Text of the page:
Dry ice explosion injures young boy in Singapore

Dry ice explosion injures young boy in Singapore

10-year-old boy was warded in hospital after suffering a sudden explosion involving dry ice.

Sources have reported that on Monday (26 October), a 10-year-old boy was warded in hospital after suffering a sudden explosion involving dry ice at Block 297C, Choa Chu Kang Avenue 2.

Chinese evening daily Shin Min Daily News reported that the boy, together with a few of his schoolmates, bought the dry ice from an ice-cream vendor after classes had ended at around 1.30pm.

The block of dry ice was placed within a bottle and the children proceeded to take turns shaking it. The bottle later exploded, causing injuries to the boy who was holding the bottle at that point in time.

The explosion could be heard by residents on the 9th floor. A resident told Shin Min that she then rushed down to investigate as her son was at the void deck.

"My son was riding his bicycle at the void deck," Ms Seah, 38, explained.

"But when I was there, I saw a pale-looking boy with injuries to his hands. His friends were at a lost and they later left the scene hurriedly."

Logistician, Mr Huang (aged 46), later came to the aid of the boy, whose hands were bleeding from the explosion, Shin Min evening daily reported.

"The passerby brought my son to a clinic which was closed, so the Samaritan then called for an ambulance. The man even accompanied my son to the National University Hospital, and later informed my family of the incident,"he added.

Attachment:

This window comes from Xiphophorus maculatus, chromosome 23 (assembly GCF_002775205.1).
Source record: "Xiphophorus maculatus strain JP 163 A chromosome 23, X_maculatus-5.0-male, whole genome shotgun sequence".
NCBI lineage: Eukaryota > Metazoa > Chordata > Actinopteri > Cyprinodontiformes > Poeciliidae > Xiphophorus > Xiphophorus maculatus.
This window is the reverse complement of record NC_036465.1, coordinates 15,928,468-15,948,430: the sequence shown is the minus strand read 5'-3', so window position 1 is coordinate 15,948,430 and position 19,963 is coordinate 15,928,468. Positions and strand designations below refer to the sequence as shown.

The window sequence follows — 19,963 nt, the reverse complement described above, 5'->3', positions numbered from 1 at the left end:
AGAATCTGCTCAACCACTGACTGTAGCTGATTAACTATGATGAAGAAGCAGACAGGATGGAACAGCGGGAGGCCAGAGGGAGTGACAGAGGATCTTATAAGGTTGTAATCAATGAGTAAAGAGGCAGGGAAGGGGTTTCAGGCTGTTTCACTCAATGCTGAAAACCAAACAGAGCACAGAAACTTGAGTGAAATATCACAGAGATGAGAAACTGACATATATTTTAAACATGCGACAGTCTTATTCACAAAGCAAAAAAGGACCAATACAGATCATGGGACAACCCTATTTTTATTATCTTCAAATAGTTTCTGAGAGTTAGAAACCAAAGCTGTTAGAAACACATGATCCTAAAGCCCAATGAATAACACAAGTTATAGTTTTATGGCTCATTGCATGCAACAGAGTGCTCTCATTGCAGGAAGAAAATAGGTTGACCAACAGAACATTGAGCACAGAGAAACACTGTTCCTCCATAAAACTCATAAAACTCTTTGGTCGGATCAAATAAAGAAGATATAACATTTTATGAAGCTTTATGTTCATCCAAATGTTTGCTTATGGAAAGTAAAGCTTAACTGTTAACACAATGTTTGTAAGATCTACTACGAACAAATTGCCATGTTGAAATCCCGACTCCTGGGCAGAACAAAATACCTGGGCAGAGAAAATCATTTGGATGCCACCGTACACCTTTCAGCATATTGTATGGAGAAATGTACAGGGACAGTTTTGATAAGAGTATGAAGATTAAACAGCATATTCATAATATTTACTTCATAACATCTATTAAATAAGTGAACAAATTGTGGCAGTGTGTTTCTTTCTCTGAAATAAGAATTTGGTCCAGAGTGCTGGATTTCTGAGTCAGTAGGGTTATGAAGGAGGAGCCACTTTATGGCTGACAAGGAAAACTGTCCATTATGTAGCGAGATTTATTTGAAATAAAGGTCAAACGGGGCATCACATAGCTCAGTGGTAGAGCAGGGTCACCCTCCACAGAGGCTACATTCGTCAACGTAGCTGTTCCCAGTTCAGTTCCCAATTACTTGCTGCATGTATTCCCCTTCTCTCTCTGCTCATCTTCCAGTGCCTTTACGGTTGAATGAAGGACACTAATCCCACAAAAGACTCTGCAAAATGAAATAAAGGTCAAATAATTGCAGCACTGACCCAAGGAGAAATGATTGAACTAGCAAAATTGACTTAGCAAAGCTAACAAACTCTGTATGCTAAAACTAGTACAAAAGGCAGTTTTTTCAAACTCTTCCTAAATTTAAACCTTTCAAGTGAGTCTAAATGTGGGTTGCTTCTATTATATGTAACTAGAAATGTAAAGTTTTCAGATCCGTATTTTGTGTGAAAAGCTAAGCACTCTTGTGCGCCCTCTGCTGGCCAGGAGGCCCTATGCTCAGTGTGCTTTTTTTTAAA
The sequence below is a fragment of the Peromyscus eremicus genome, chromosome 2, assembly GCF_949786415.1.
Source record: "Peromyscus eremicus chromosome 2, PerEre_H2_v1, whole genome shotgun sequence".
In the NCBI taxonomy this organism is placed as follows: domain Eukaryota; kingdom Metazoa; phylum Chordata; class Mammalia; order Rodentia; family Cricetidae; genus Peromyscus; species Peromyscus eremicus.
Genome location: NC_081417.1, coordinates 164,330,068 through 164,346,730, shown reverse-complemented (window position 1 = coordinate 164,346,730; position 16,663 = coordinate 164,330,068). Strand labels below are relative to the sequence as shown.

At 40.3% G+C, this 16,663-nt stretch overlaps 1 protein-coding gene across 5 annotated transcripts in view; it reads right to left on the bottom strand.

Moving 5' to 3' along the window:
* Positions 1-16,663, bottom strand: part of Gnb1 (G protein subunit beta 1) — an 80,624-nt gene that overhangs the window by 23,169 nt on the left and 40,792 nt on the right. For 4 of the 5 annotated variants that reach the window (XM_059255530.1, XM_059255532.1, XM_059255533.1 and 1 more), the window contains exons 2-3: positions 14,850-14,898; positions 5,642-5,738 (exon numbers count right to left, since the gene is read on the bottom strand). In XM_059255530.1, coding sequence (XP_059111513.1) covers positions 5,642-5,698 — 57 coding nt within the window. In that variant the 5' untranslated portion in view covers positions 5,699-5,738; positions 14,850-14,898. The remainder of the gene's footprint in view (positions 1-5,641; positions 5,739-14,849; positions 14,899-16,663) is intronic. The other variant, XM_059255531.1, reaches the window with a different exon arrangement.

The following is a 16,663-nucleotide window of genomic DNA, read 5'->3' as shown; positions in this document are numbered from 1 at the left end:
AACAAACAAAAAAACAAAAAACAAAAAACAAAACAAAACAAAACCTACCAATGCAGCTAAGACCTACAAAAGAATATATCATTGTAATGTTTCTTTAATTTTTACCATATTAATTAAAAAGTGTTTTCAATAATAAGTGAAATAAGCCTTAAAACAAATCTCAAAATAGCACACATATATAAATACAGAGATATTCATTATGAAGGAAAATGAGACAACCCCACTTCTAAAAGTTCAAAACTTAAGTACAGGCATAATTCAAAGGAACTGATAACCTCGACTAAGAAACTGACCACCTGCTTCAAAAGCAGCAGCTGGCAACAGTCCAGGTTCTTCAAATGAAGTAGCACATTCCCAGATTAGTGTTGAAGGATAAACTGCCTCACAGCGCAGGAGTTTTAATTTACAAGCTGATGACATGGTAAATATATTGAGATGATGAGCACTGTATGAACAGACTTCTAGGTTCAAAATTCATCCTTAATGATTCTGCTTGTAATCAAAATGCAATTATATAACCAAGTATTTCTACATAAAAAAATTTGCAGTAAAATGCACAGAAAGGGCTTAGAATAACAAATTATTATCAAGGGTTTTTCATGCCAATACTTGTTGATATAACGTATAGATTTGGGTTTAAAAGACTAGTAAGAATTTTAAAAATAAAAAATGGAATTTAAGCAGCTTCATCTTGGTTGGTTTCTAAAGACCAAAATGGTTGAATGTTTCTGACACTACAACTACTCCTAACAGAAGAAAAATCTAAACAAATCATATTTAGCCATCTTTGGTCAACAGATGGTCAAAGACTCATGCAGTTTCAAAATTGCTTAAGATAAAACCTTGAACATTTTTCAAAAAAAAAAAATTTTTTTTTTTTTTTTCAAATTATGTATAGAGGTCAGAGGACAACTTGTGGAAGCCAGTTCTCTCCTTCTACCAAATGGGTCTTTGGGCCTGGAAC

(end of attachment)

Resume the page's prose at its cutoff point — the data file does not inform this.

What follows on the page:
"We are very grateful and would like to reward him for his kindness."

Mr Huang slammed the ice-cream vendor for selling them the dry ice, although he was not angry with his son and his friends due to their mischievous behaviour.

"The vendor should not have sold such dangerous products to primary school kids. I have informed the National Environment Agency of the incident, and I hope to get an answer," Mr Huang said.

Mr Lim, the ice-cream vendor explained that his decision to sell dry ice was because there were situations in the past where students had asked him to sell dry ice for their school projects.

He told Shin Min that he obliged after reminding them to handle the dry ice with gloves.

Expressing his regrets, Mr Lim, 45, recounted the incident:

"The boy asked me for $1 worth of dry ice. "Little did I know that the boy would place it within a bottle. If I'd known earlier, I wouldn't sell it to him."

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